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Canada nabs three Indians over assassination of Sikh separatist leader, probes India link

Demonstrators gather outside the Indian consulate in Vancouver in September 2023 after Hardeep Singh Nijjar, a Canadian citizen and Sikh nationalist, was killed in British Columbia. (Photo by Reuters)

Canadian police have arrested three Indian nationals over assassination of Sikh separatist leader Hardeep Singh Nijjar last year, which sparked a diplomatic tension between Ottawa and New Delhi.

The Canadian police made the first arrests regarding the murder on Friday in Edmonton, Alberta, charging the accused named as Karanpreet Singh, 28, Kamalpreet Singh, 22 and Karan Brar, 22, with first-degree murder and conspiracy to commit murder.

Last year, diplomatic ties between two former British colonies hit rock bottom after Canadian Prime Minister Justin Trudeau accused the "agents of the government of India" of planning the shooting.

Mandeep Mooker, the Royal Canadian Mounted Police (RCMP) superintendent and head of the Integrated Homicide Investigation Team for the Mounties, told a televised news conference that they were interrogating whether the three culprits have ties, if any, with the Indian government.

“This investigation does not end here,” Mooker said. “We are aware that others may have played a role in this homicide, and we remain dedicated to finding and arresting each one of these individuals.”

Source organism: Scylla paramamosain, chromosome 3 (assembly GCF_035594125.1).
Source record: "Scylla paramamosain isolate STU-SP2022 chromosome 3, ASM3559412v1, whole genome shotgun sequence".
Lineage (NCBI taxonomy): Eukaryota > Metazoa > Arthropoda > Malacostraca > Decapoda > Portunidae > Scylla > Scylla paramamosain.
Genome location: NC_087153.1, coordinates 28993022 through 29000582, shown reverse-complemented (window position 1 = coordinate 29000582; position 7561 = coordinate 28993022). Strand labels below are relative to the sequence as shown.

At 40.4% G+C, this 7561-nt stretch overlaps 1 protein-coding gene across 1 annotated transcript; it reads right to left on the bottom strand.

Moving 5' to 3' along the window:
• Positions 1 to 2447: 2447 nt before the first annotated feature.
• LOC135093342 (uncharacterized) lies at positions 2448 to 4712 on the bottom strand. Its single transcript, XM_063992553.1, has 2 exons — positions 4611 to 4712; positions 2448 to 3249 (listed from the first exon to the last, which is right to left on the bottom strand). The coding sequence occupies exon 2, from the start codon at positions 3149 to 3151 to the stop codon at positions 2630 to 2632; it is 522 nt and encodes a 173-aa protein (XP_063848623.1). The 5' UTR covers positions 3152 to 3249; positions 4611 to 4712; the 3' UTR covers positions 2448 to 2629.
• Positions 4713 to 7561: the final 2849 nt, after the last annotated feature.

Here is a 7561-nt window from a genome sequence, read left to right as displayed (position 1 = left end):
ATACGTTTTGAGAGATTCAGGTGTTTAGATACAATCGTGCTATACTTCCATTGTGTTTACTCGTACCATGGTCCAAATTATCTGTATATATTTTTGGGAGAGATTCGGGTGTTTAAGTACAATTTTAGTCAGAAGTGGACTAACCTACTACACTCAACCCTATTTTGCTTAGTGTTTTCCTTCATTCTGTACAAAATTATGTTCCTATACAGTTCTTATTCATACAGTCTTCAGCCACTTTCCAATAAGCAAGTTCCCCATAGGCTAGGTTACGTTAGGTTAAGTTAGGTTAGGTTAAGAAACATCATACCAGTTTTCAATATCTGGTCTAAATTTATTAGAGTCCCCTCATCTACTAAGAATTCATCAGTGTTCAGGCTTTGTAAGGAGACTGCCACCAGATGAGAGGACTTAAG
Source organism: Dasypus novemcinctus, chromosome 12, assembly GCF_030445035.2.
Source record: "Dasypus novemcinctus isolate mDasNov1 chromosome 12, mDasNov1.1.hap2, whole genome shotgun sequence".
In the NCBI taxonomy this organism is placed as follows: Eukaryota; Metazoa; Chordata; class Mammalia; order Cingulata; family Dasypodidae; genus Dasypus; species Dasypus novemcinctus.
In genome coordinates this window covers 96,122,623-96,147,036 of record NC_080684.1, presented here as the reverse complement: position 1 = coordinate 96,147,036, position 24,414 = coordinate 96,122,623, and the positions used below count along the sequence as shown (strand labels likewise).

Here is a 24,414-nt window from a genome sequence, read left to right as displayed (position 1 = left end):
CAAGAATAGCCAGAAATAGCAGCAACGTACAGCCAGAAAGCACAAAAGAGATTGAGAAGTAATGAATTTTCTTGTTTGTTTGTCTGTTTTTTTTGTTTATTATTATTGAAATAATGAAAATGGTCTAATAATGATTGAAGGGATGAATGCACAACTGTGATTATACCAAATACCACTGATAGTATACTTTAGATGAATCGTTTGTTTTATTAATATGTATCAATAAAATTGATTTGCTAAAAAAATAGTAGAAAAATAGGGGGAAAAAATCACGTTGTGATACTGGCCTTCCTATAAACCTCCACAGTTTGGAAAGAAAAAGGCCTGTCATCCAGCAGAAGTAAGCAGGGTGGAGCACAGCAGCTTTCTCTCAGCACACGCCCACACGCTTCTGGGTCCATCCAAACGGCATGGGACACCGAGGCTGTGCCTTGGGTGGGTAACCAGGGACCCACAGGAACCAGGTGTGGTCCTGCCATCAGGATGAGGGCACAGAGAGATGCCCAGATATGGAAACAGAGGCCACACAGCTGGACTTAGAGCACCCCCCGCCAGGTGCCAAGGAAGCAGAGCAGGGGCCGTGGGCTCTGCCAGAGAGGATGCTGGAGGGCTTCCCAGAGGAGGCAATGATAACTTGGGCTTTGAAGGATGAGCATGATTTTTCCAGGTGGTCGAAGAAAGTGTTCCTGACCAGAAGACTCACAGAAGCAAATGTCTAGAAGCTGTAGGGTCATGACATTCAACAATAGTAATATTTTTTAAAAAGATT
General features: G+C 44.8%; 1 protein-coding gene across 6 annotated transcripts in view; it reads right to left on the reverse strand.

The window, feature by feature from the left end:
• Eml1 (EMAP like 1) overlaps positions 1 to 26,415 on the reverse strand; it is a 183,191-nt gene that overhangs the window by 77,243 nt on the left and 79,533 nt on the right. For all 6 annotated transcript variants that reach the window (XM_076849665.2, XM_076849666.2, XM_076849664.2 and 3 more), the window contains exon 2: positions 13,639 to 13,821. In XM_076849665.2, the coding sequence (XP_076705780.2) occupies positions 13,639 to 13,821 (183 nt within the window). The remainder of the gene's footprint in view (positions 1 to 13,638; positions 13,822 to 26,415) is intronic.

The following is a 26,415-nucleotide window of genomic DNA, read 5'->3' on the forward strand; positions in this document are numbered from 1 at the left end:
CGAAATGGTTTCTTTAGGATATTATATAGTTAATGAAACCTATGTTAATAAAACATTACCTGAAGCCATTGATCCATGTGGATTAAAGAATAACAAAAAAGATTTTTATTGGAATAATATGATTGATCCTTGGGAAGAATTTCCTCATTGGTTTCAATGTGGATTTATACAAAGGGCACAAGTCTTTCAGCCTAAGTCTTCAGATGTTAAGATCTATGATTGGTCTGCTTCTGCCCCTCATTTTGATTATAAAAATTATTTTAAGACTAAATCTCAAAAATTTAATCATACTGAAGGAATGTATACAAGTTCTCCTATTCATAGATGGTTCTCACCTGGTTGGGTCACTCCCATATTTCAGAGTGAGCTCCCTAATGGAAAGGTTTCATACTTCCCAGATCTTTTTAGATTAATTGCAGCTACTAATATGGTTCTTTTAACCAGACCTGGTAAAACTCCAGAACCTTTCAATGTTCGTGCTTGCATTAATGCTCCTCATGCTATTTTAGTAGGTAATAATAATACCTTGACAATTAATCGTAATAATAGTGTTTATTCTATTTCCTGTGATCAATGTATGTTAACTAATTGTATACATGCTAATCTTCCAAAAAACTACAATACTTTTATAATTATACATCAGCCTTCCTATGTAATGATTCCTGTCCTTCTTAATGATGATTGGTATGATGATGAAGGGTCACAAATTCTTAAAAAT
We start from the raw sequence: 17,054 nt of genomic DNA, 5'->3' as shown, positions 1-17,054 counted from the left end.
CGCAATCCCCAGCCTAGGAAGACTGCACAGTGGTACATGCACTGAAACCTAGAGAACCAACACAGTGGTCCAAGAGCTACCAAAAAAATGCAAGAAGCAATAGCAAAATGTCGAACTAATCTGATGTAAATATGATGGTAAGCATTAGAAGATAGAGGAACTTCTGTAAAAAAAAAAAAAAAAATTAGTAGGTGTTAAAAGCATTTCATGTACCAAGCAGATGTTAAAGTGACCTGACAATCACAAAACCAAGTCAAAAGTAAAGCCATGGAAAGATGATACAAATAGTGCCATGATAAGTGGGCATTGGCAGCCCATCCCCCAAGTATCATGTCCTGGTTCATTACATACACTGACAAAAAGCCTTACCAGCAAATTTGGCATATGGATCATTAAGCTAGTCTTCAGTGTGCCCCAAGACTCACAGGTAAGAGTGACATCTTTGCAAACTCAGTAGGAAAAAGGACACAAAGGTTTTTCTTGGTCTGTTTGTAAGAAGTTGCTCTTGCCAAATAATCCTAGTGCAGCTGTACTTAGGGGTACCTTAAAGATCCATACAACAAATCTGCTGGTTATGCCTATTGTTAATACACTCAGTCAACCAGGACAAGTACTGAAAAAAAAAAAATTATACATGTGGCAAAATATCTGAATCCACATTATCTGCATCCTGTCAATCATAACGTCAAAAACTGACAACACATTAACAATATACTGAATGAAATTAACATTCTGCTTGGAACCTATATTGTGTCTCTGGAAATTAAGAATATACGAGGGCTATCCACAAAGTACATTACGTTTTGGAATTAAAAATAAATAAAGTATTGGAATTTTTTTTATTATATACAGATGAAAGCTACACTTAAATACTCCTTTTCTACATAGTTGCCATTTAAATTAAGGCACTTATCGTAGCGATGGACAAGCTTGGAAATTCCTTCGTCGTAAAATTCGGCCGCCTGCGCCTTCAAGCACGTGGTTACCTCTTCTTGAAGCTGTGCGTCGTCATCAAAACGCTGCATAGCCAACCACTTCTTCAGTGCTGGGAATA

Nijjar, a Canadian citizen, leader of the Khalistan Tiger Force (KTF) who advocated for the establishment of Khalistan, a separate Sikh homeland, was fatally shot while sitting in his vehicle outside a Sikh temple in Surrey, British Columbia on the evening of June 18th.

The assailants, two masked men, fled the scene by running through a park and disappearing.

In India, Nijjar was a wanted terrorist, with a reward of one million Indian rupees offered for his capture.

The Khalistan movement aims to establish an independent Sikh state in the Punjab region of India and Pakistan, advocating for Sikh separatism.

The existence of Sikh separatist organizations in Canada, which houses the world’s largest Sikh diaspora community, along with the US and the UK has been a source of ongoing frustration for the Indian government.

Three months after the murder, Trudeau declared in the House of Commons that Canada was looking into "credible allegations” that could potentially connect the Indian government to the assassination.

The Indian government has dismissed the accusations as “absurd” and urged the Canadian authorities to crack down on the activities of individuals it calls “terrorists”, a reference to Sikh separatists.

The diplomatic row worsened after Canada expelled the head of India’s intelligence agency Research and Analysis Wing (RAW), in Canada, Pavan Kumar Rai, who was accused of either ordering or assigning someone to kill Nijjar.

India also expelled a Canadian diplomat, and further suspended visa applications for Canadians.

The tussle forced Ottawa to withdraw two-thirds of its diplomats based in India.

In November last year, American authorities revealed that an Indian government official was implicated in a conspiracy to carry out the assassination of Gurpatwant Singh Pannun, another Sikh separatist who holds dual citizenship in the US and Canada.

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